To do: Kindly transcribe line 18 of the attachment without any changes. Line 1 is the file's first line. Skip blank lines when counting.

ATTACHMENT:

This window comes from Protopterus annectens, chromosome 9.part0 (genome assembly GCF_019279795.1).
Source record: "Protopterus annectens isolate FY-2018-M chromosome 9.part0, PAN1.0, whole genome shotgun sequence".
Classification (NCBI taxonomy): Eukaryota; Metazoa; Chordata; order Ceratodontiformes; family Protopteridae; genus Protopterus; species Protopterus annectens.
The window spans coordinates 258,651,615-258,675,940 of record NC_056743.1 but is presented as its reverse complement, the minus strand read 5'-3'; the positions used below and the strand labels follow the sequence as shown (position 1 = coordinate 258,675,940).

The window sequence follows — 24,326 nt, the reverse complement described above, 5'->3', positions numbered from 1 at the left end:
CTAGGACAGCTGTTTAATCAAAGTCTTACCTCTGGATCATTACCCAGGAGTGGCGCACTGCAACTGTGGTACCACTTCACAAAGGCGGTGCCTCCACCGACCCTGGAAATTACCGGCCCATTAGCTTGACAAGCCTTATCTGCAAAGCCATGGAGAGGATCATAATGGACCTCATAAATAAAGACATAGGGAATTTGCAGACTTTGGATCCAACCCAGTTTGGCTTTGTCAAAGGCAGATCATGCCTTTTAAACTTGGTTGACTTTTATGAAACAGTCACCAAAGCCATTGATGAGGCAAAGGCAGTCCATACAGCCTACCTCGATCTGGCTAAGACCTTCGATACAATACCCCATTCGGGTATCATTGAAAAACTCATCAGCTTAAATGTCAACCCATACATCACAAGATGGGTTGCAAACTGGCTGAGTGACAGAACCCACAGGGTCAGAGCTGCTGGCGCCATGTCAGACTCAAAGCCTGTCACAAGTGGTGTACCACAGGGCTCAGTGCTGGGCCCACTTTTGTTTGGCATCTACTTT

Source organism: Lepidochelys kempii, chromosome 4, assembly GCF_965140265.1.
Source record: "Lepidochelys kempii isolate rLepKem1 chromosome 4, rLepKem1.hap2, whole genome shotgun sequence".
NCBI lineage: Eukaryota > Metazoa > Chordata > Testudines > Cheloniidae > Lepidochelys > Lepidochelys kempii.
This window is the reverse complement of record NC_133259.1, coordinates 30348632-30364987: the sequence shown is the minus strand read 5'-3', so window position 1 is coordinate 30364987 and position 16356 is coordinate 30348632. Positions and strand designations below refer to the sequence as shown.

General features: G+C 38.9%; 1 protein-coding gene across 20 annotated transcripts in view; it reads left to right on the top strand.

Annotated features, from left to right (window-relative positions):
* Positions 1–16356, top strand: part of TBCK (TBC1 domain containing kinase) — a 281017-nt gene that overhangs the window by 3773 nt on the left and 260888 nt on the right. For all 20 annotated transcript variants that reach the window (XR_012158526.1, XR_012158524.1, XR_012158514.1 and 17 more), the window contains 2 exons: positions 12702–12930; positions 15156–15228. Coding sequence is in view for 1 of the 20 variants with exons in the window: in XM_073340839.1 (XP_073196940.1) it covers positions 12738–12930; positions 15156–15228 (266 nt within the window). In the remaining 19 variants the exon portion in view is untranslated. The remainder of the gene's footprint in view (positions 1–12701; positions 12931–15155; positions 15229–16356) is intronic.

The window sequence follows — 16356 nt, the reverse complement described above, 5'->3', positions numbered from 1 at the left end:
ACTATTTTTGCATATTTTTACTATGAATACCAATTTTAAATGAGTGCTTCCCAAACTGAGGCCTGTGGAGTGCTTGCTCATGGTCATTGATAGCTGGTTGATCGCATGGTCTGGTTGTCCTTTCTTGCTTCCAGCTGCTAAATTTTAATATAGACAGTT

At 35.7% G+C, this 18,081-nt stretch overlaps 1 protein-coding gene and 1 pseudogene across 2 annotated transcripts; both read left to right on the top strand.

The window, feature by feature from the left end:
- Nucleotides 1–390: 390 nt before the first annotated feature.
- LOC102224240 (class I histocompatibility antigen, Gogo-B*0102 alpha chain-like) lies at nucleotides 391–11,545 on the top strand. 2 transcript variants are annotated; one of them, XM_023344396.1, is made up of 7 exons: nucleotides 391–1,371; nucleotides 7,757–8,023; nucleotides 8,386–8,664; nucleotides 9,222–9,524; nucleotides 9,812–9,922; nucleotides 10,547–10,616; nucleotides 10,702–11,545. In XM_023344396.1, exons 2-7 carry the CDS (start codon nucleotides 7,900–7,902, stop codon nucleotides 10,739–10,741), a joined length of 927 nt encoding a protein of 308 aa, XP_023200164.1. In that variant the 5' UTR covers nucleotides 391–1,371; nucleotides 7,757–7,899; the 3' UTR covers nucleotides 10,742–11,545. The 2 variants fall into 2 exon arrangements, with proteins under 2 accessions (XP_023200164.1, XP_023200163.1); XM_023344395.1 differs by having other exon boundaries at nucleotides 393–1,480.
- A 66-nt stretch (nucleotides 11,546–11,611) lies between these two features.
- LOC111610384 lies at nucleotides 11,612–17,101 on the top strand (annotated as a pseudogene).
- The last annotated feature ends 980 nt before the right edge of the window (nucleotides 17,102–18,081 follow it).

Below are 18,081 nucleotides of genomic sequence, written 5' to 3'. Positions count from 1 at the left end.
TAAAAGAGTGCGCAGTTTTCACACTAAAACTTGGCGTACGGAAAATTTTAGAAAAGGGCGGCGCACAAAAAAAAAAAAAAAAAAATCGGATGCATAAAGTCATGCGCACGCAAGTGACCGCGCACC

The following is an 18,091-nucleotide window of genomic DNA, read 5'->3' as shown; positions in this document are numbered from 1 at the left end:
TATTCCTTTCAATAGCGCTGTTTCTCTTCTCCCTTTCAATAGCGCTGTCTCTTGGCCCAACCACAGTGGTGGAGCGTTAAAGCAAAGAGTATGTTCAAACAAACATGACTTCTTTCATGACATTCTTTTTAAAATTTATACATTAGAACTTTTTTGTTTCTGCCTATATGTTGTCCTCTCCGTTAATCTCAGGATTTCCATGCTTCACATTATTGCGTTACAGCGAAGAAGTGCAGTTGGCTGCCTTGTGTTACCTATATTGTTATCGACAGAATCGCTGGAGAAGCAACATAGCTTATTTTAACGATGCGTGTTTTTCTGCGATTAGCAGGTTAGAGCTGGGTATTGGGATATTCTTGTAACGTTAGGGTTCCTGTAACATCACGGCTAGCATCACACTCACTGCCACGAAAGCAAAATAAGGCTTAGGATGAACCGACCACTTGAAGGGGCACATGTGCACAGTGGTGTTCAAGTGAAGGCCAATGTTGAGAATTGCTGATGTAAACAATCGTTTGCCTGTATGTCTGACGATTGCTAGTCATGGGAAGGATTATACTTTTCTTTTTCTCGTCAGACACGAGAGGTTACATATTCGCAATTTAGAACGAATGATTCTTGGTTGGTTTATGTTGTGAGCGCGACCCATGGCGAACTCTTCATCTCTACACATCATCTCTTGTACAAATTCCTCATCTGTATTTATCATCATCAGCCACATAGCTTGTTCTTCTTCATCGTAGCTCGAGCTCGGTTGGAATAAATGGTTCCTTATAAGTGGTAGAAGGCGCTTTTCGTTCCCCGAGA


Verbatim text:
- Nucleotides 1–390: 390 nt before the first annotated feature.